Despite the central role of substance use in the acquired immunodeficiency syndrome (AIDS) epidemic, the role of individual substances on human immunodeficiency virus (HIV) disease progression has been a complicated puzzle. Cook and colleagues studied the impact of crack cocaine use among 1686 HIV-seropositive women in the Women’s Interagency Cohort Study between 1996 and 2004, the era of highly active antiretroviral therapy (HAART). Outcomes examined included death, AIDS-defining illness, CD4 count, and HIV viral load.
To identify the impact of crack cocaine specifically, researchers controlled for known potential confounders in multivariable analyses, including age, race/ethnicity, education, income, baseline HIV viral load and CD4 cell count, year of HIV diagnosis, study site, HAART adherence, and problem drinking. Analyses were based on patterns of use: 1203 women (71.4%) were nonusers of crack cocaine, 429 (25.4%) were intermittent users, and 54 (3.2%) were persistent users.
* Persistent use was significantly associated with increased death, AIDS-defining illness, and HIV viral load and with a decrease in CD4 count compared with nonusers.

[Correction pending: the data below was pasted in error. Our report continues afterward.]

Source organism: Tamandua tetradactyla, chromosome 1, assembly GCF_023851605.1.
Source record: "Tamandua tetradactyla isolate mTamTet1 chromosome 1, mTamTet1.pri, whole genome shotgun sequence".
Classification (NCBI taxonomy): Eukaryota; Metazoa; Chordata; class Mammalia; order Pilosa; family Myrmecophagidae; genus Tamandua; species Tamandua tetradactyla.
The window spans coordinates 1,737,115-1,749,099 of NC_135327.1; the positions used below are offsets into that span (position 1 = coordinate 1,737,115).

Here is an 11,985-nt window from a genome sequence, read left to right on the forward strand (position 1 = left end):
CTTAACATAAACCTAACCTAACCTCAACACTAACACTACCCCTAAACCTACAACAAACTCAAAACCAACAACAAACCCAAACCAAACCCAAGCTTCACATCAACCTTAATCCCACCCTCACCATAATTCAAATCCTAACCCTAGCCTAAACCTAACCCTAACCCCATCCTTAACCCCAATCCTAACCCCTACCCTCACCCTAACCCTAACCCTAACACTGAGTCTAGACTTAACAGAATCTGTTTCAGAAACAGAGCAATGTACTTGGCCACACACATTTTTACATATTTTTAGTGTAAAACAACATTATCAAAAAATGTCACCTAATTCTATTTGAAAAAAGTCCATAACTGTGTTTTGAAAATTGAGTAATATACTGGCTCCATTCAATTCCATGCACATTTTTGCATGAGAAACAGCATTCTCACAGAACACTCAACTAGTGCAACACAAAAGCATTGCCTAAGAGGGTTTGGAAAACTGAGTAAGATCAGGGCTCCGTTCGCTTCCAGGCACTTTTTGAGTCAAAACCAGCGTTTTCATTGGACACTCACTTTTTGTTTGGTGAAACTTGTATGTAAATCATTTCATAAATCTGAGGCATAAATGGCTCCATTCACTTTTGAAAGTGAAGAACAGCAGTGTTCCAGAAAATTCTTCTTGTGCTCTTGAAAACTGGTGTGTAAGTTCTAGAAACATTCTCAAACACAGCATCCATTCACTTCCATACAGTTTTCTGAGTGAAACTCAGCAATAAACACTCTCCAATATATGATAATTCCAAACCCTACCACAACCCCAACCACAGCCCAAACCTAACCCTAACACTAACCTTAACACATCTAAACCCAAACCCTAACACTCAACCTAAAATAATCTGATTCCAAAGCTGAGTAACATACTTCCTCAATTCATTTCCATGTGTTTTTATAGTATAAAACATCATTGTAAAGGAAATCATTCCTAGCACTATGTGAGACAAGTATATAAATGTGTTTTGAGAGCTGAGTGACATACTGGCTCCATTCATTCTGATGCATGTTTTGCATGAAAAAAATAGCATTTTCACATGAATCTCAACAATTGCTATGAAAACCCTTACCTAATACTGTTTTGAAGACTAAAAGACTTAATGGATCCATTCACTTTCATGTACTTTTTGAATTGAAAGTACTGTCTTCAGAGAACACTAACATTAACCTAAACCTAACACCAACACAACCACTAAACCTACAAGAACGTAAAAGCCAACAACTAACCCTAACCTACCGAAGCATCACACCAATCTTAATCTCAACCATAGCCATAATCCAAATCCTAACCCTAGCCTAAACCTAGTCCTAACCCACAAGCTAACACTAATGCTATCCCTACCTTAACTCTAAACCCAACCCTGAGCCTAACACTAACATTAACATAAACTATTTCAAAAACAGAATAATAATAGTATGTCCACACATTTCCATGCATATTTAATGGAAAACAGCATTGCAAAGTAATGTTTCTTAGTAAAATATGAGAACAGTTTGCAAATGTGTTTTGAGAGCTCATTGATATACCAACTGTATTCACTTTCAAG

* Intermittent users had an increase in AIDS-defining illnesses compared with nonusers and had intermediate CD4 counts and HIV viral loads.
This study provides the most definitive evidence to date that crack cocaine use adversely impacts HIV disease progression clinically and immunologically in women. Although the authors are careful to note minor methodological deficiencies, from a pragmatic perspective, the HIV clinical progression puzzle as it relates to crack cocaine use in women has been notably elucidated.
Jeffrey H. Samet, MD, MA, MPH
Cook JA, Burke-Miller JK, Cohen MH, et al. Crack cocaine, disease progression, and mortality in a multicenter cohort of HIV-1 positive women. AIDS. 2008;22(11):1355–1363.